example, many people looked to the election to supply more than a freely elected


Thoughtful people of all political presuasions commented that a free and fair election

was important as a demonstration of political stability, which is necessary to attract

and hold badly needed foreign investment. They understood the value in having their

elections declared "free and fair" by 160 foreign observers from a large

number of countries and sponsored by the Commonwealth Community, the European Union,

the Japanese Parliament, the South Asian Association for Regional Cooperation (SAARC),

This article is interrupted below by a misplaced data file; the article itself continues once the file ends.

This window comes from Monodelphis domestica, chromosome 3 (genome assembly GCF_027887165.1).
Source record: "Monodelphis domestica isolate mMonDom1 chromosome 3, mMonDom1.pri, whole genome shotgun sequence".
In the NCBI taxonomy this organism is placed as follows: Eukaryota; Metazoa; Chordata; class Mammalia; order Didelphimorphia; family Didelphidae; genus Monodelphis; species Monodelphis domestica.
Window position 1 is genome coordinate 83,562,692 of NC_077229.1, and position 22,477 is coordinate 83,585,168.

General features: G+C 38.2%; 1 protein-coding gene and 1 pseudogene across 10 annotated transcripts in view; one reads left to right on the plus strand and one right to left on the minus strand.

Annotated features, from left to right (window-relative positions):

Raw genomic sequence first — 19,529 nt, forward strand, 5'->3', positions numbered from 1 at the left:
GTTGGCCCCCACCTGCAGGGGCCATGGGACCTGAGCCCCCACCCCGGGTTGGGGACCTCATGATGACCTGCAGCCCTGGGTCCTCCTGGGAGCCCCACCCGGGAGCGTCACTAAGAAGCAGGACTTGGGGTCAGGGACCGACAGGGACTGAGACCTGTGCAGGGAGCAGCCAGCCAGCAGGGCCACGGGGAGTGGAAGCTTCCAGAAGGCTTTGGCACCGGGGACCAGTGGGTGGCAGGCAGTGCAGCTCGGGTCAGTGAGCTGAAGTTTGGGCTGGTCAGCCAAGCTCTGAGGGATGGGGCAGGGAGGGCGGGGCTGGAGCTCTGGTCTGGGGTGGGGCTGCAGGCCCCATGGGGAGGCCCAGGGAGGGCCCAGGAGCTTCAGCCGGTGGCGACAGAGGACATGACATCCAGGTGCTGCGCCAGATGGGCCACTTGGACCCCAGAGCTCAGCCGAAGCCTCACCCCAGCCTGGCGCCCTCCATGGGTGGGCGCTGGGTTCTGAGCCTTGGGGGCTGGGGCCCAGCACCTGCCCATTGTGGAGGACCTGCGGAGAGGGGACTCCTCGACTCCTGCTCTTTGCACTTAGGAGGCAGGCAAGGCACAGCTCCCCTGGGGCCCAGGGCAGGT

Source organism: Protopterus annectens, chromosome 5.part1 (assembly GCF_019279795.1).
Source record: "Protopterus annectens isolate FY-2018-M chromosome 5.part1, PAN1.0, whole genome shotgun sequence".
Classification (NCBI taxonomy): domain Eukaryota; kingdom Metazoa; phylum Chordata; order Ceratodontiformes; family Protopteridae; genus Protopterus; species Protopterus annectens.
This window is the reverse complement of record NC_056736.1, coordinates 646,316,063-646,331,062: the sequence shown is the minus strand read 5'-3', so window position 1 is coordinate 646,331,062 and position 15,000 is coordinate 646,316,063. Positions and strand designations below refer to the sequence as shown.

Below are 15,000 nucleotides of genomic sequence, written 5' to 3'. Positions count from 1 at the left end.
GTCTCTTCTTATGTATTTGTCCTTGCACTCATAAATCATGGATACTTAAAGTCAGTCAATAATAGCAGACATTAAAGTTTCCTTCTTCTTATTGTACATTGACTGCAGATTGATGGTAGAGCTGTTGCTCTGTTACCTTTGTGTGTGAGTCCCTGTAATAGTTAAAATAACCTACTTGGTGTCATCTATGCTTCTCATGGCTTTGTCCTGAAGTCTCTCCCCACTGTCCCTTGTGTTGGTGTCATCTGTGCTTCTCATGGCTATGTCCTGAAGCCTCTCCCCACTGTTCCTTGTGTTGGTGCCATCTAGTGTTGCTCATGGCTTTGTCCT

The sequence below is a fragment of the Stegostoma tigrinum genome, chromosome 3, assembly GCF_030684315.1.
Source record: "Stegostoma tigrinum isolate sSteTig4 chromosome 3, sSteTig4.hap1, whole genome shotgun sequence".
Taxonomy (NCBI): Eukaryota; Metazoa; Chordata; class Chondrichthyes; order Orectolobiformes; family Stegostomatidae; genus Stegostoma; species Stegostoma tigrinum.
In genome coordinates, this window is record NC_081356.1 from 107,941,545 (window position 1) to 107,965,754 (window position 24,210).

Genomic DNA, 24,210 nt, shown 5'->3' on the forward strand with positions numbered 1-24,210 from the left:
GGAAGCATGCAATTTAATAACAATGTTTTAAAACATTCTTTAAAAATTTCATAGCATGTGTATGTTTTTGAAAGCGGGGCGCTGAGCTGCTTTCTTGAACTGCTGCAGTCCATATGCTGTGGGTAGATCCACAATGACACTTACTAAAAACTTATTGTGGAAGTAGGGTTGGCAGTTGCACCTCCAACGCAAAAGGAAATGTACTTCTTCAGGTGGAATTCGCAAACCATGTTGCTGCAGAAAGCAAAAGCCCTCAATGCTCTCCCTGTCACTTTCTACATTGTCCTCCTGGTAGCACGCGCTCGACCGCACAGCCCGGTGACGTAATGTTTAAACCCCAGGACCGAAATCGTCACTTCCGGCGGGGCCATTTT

and the United States (NDI and The Asia Foundation).

In addition, the presence of international observers can serve as deterrents to the

problems of voter intimidation, ballot fraud and intentional mis-counting and mis-reporting

of ballot results that can be attributable to individual candidates and their supporters.

During the Bangladesh election, for example, members of the NDI team in the Chittagong

area received reports of a pattern of intimidation and threats to a group of Hindu

women. The reports were investigated and the matter brought to the attention of local

police, who then escorted the women to their polling place.

This experience was isolated, however, and despite the concerns we identified before

the polling - the wide availability of illegal weapons and the resultant potential

for violence and intimidation, black money used to buy support for particular parties

and their candidates, irregularities with the list of registered voters - most international

observers in Bangladesh agreed that the polling was conducted without major incident